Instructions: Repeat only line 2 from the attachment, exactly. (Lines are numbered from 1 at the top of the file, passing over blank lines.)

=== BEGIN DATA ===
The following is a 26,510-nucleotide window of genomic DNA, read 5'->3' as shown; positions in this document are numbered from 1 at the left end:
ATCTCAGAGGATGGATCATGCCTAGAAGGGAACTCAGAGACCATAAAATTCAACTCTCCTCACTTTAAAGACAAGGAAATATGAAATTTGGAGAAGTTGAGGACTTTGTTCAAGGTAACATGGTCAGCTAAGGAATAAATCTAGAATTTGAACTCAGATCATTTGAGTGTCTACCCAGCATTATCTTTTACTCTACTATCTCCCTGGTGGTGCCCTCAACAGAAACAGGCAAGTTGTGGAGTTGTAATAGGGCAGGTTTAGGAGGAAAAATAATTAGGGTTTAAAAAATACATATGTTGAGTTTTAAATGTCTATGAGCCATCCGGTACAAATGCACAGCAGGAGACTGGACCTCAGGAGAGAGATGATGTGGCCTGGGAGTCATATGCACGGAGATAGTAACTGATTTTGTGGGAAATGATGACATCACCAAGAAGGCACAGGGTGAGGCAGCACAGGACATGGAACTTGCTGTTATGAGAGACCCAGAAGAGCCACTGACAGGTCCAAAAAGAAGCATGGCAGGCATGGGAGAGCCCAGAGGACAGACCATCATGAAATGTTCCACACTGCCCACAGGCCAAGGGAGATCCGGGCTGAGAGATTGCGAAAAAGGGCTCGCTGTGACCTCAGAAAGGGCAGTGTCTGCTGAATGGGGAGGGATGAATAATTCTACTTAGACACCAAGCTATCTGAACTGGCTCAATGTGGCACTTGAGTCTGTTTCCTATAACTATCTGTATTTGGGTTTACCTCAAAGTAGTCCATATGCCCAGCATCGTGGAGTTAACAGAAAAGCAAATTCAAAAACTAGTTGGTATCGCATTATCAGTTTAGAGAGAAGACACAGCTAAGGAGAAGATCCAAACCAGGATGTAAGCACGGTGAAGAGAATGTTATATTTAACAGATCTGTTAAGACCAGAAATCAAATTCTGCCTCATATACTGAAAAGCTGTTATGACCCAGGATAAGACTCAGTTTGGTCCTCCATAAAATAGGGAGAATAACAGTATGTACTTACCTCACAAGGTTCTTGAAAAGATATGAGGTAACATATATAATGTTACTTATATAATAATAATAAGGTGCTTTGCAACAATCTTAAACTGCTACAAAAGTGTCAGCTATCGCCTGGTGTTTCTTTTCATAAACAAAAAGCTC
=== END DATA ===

ATCTCAGAGGATGGATCATGCCTAGAAGGGAACTCAGAGACCATAAAATTCAACTCTCCTCACTTTAAAGACAAGGAAATATGAAATTTGGAGAAGTTGAGGACTTTGTTCAAGGTAACATGGTCAGCTAAGGAATAAATCTAGAATTTGAACTCAGATCATTTGAGTGTCTACCCAGCATTATCTTTTACTCTACTATCTCCCTGGTGGTGCCCTCAACAGAAACAGGCAAGTTGTGGAGTTGTAATAGGGCAGGTTTAGGAGGAAAAATAATTAGGGTTTAAAAAATACATATGTTGAGTTTTAAATGTCTATGAGCCATCCGGTACAAATGCACAGCAGGAGACTGGACCTCAGGAGAGAGATGATGTGGCCTGGGAGTCATATGCACGGAGATAGTAACTGATTTTGTGGGAAATGATGACATCACCAAGAAGGCACAGGGTGAGGCAGCACAGGACATGGAACTTGCTGTTATGAGAGACCCAGAAGAGCCACTGACAGGTCCAAAAAGAAGCATGGCAGGCATGGGAGAGCCCAGAGGACAGACCATCATGAAATGTTCCACACTGCCCACAGGCCAAGGGAGATCCGGGCTGAGAGATTGCGAAAAAGGGCTCGCTGTGACCTCAGAAAGGGCAGTGTCTGCTGAATGGGGAGGGATGAATAATTCTACTTAGACACCAAGCTATCTGAACTGGCTCAATGTGGCACTTGAGTCTGTTTCCTATAACTATCTGTATTTGGGTTTACCTCAAAGTAGTCCATATGCCCAGCATCGTGGAGTTAACAGAAAAGCAAATTCAAAAACTAGTTGGTATCGCATTATCAGTTTAGAGAGAAGACACAGCTAAGGAGAAGATCCAAACCAGGATGTAAGCACGGTGAAGAGAATGTTATATTTAACAGATCTGTTAAGACCAGAAATCAAATTCTGCCTCATATACTGAAAAGCTGTTATGACCCAGGATAAGACTCAGTTTGGTCCTCCATAAAATAGGGAGAATAACAGTATGTACTTACCTCACAAGGTTCTTGAAAAGATATGAGGTAACATATATAATGTTACTTATATAATAATAATAAGGTGCTTTGCAACAATCTTAAACTGCTACAAAAGTGTCAGCTATCGCCTGGTGTTTCTTTTCATAAACAAAAAGCTC